Research Highlights

Research Highlights
3D Scouting Tool Improves Accuracy of Soybean Defoliation Estimates

By Laura Temple

Scouting serves as the primary defense farmers have against insects. Entomologists have set a variety of thresholds for different pests to help farmers determine when treatment is needed to protect soybean yield.

In the case of leaf-chewing insects like beetles, caterpillars and grasshoppers, estimating percent leaf defoliation serves as a scouting shortcut. However, the human eye isn’t very good at estimating defoliation levels, according to Kelley Tilmon, professor of entomology at Ohio State University.

“We’ve established defoliation thresholds at various growth stages that trigger when farmers should treat to control insects,” she explains. “For example, during pod development and fill, soybeans can tolerate 10% leaf defoliation. But it is harder to determine what that looks like than it sounds.”

Thanks to soy checkoff support from the North Central Soybean Research Program, or NCSRP, and the Ohio Soybean Council, Tilmon and her team developed a tool to help estimate soybean defoliation levels. A set of 3D-printed soybean leaves visually show 30%, 10% and 15% defoliation, the thresholds at the V1 to R2 growth stages, R3 to R5 and R6 respectively. 

“We developed an exercise using this soybean defoliation leaf guide and tested it in Ohio prior to the 2023 growing season,” Tilmon says. “We found an average of 35% improvement in the accuracy of estimating defoliation with these model leaves, compared to estimates made without any aid.”

She believes farmers tend to overestimate defoliation levels, so using this tool can save time and input costs that might otherwise be spent on unnecessary insecticide applications. It also guards against underestimating defoliation levels, helping protect soybean yields.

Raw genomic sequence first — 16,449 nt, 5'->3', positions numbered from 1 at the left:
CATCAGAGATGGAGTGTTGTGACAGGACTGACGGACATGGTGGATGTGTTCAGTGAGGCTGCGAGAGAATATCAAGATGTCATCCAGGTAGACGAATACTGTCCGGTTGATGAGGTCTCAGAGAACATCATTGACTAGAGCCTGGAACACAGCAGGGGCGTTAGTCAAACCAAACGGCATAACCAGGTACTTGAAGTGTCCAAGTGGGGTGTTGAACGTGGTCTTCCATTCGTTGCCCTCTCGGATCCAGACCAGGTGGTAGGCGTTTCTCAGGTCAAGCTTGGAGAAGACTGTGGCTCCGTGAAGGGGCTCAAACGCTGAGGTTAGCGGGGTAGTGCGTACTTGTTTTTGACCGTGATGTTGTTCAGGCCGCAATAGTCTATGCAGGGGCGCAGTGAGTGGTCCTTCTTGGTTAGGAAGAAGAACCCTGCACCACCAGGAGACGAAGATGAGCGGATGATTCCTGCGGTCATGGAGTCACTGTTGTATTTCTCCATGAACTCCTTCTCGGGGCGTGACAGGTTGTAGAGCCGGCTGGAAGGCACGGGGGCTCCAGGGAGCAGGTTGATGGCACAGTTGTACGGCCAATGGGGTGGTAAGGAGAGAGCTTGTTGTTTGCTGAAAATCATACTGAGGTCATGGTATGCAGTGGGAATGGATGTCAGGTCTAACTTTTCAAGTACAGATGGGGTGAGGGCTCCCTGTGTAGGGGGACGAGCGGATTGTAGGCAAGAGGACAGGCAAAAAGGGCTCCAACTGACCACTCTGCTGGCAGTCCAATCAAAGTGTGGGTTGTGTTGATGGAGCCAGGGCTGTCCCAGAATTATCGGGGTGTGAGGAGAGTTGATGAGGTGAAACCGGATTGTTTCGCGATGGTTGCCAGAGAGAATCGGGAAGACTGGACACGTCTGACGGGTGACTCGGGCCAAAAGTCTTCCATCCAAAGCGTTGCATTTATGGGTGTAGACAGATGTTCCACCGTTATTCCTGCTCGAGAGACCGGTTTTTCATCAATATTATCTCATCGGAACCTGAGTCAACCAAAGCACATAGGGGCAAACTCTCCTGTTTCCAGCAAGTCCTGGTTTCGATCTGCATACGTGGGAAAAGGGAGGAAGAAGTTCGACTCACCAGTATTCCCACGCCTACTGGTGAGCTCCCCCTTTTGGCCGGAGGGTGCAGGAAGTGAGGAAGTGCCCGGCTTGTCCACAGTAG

Northeast Iowa farmer Suzanne Shirbroun agrees. She serves as president of the NCSRP board, and she has used the tool and shared it with others.

“Most farmers overestimate insect damage – they think it looks worse than it is,” she says. “Personally, I tend to underestimate defoliation. Either way, something about touching and holding examples of 10, 15 and 30% defoliation makes a big difference in understanding what that looks like.”

Shirbroun believes the 3D-printed leaves and the insect identification card distributed with them are practical tools to keep in the glove box of the truck. These tools also reinforce the value and relevance of research funded by the soy checkoff.

“When we have defoliating insects like grasshoppers or caterpillars in our fields, we can better estimate how much damage is being done to determine if treatment is needed or not,” she explains.

To support this effort, the Soybean Research and Information Network, or SRIN, has printed more than 10,000 copies of the guides and shared them with state and regional soybean checkoff organizations for distribution. 

Published: Jun 19, 2023

The materials on SRIN were funded with checkoff dollars from United Soybean Board and the North Central Soybean Research Program. To find checkoff funded research related to this research highlight or to see other checkoff research projects, please visit the National Soybean Checkoff Research Database.